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Over the past few months, the OIG Short Series has focused on building and implementing comprehensive and effective ethics and compliance programs. In many cases, this requires a mindset shift from a checkbox mentality to a holistic approach where everyone feels they have an important role to play. Nowhere is this more relevant than in the area of cybersecurity, such as developing a data security strategy and maintaining an effective incident response plan.
This post highlights the importance of developing and implementing practical information security policies and procedures within an organization and the ethical and legal obligations necessary to protect sensitive data in an organization . In my next post, I will discuss the critical role a cyber incident response plan plays. This is important not only in the aftermath of cyberattacks, but also in preventing many such attacks.
The security of an organization’s information systems and the data stored in them is an integral part of almost every aspect of business. Data should be reliable, readily available when the business needs it, and accessible only to authorized users. Depending on the type of data we hold (personal employee information, customer information, trade secrets, credit card information, government sensitive data, protected health information, export control information, company proprietary information, etc.), regulatory and Minimum security requirements due to contractual obligations should be followed, but additional practices should also be considered based on the specific risk profile.
Consider the potential financial and reputational consequences of disruption or destruction of critical systems, including:
- Compromised or tampered data – Theft of trade secrets can result in lost business with competitors. Leakage of customer information can lead to loss of trust and business.
- System Downtime – If a system fails to function as it should, customers may not be able to place orders and employees may be unable to work or communicate.
- Legal Consequences – Failure to comply with data protection security requirements such as HIPAA can result in fines and other legal costs if data is exposed or stolen from one of your databases.
Unfortunately, many organizations still base their security plans on common minimum requirements rather than on their own customized risk assessments. Here are some simple realities for success in today’s business environment: You are in the information technology risk management business.
Understanding the specific risks to your organization is essential to developing appropriate security measures. Before you spend a lot of money and time implementing a solution to reduce risk, you should confidently answer the following questions.
- What are your organization’s key assets, especially data, that would have a significant impact on business operations if exposed?
- What are the top five business processes that use or require this information?
- What threats could impact the functionality of these business functions?
- What risks are you actually trying to reduce?
- Is this risk really the top security risk for your organization?
- Do existing controls sufficiently mitigate this risk?
- Are new risk mitigation strategies a cost-effective option?
Once you know what you need to protect, you can start developing a defense strategy.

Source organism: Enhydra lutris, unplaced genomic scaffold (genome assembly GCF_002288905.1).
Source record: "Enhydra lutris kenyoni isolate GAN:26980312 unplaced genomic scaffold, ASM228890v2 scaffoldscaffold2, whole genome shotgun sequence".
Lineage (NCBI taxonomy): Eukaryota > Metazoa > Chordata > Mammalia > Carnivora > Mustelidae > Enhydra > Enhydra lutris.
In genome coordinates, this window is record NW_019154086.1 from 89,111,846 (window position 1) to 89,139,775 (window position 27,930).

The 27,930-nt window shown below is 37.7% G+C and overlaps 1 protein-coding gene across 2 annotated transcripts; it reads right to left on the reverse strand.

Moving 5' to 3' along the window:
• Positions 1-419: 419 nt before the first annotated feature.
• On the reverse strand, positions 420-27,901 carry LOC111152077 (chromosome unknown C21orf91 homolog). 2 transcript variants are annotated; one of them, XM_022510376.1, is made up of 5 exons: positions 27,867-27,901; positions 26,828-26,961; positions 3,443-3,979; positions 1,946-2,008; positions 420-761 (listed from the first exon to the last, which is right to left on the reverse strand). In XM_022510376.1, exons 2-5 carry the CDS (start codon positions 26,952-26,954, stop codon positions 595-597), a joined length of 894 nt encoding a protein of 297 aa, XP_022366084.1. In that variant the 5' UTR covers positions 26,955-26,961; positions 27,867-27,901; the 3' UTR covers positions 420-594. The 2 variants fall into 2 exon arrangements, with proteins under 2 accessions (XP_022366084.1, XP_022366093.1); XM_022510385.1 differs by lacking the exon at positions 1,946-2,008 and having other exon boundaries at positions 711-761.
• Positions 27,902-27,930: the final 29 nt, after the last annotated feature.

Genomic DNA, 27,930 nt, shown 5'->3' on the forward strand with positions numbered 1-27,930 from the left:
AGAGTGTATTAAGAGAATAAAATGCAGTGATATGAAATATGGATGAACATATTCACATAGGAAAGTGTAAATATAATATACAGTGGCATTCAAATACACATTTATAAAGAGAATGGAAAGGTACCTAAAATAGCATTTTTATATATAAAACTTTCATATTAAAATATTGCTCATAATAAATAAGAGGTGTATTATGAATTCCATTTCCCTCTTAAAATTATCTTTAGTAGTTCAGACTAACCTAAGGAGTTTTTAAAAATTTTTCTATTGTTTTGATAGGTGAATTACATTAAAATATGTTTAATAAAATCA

Protecting an organization from cyberthreats, both internal and external, requires a lot of IT staff time and resources. However, as most organizations now understand, proper data security is everyone’s responsibility within the company. Just one careless employee of hers could leave sensitive data unprotected and eventually end up in the wrong hands to investigate, possibly report and destroy the data. You will be obligated to suffer the consequences associated with infringement. Therefore, a robust training program, ideally including drills and tabletop exercises, goes a long way in minimizing the human her risk of error.
In 2022, Black Fog, which tracks publicly reported ransomware attacks, reported a 29% increase in such attacks in 2021 and a 34% increase from 2020 to 2022. Targeted by ransomware criminals. In early spring, Costa Rica’s government network was infected with a ransomware strain, causing a series of chain infections across the country. Critical service disruptions caused by these ransomware attacks ultimately led to Costa Rica declaring a state of emergency.
As many companies have found the hard way, compliance does not necessarily mean security has been achieved. Laws and regulations in this area generally lag behind technology and keep up with evolving cyber threats. Therefore, in addition to compliance, we need to consider the risks and how best to protect ourselves from cyber threats. Most organizations understand that cyberattacks are no longer a question of “if” but “when.” A strong awareness of information security mandates and best practices across the organization, a senior executive focus on cyber security, and a focus on training will minimize the risk of incidents and effectively protect reputation and business. It can reduce the negative effects that can impair your ability to do. .
In Part 2 of our cybersecurity series, we look at the role that developing and implementing a robust incident response plan can play not only in preparing for cyber incidents, but also in fostering a proactive information security culture within your organization. increase.
The content of this article is intended to provide a general guide on the subject. You should seek professional advice for your particular situation.
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